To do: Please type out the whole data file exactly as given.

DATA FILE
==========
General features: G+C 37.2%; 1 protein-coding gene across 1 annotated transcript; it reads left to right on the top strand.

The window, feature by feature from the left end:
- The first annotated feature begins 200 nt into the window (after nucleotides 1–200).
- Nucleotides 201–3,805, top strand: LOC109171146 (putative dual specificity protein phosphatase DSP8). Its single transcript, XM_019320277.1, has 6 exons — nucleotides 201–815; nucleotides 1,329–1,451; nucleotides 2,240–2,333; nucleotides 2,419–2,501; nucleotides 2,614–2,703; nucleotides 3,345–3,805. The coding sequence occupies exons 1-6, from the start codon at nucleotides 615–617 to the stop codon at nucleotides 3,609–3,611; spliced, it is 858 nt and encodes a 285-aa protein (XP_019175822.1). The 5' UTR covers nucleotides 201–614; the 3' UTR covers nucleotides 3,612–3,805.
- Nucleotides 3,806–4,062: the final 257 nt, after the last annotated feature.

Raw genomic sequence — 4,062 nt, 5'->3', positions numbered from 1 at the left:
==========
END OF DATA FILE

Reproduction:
General features: G+C 37.2%; 1 protein-coding gene across 1 annotated transcript; it reads left to right on the top strand.

The window, feature by feature from the left end:
- The first annotated feature begins 200 nt into the window (after nucleotides 1–200).
- Nucleotides 201–3,805, top strand: LOC109171146 (putative dual specificity protein phosphatase DSP8). Its single transcript, XM_019320277.1, has 6 exons — nucleotides 201–815; nucleotides 1,329–1,451; nucleotides 2,240–2,333; nucleotides 2,419–2,501; nucleotides 2,614–2,703; nucleotides 3,345–3,805. The coding sequence occupies exons 1-6, from the start codon at nucleotides 615–617 to the stop codon at nucleotides 3,609–3,611; spliced, it is 858 nt and encodes a 285-aa protein (XP_019175822.1). The 5' UTR covers nucleotides 201–614; the 3' UTR covers nucleotides 3,612–3,805.
- Nucleotides 3,806–4,062: the final 257 nt, after the last annotated feature.

Raw genomic sequence — 4,062 nt, 5'->3', positions numbered from 1 at the left: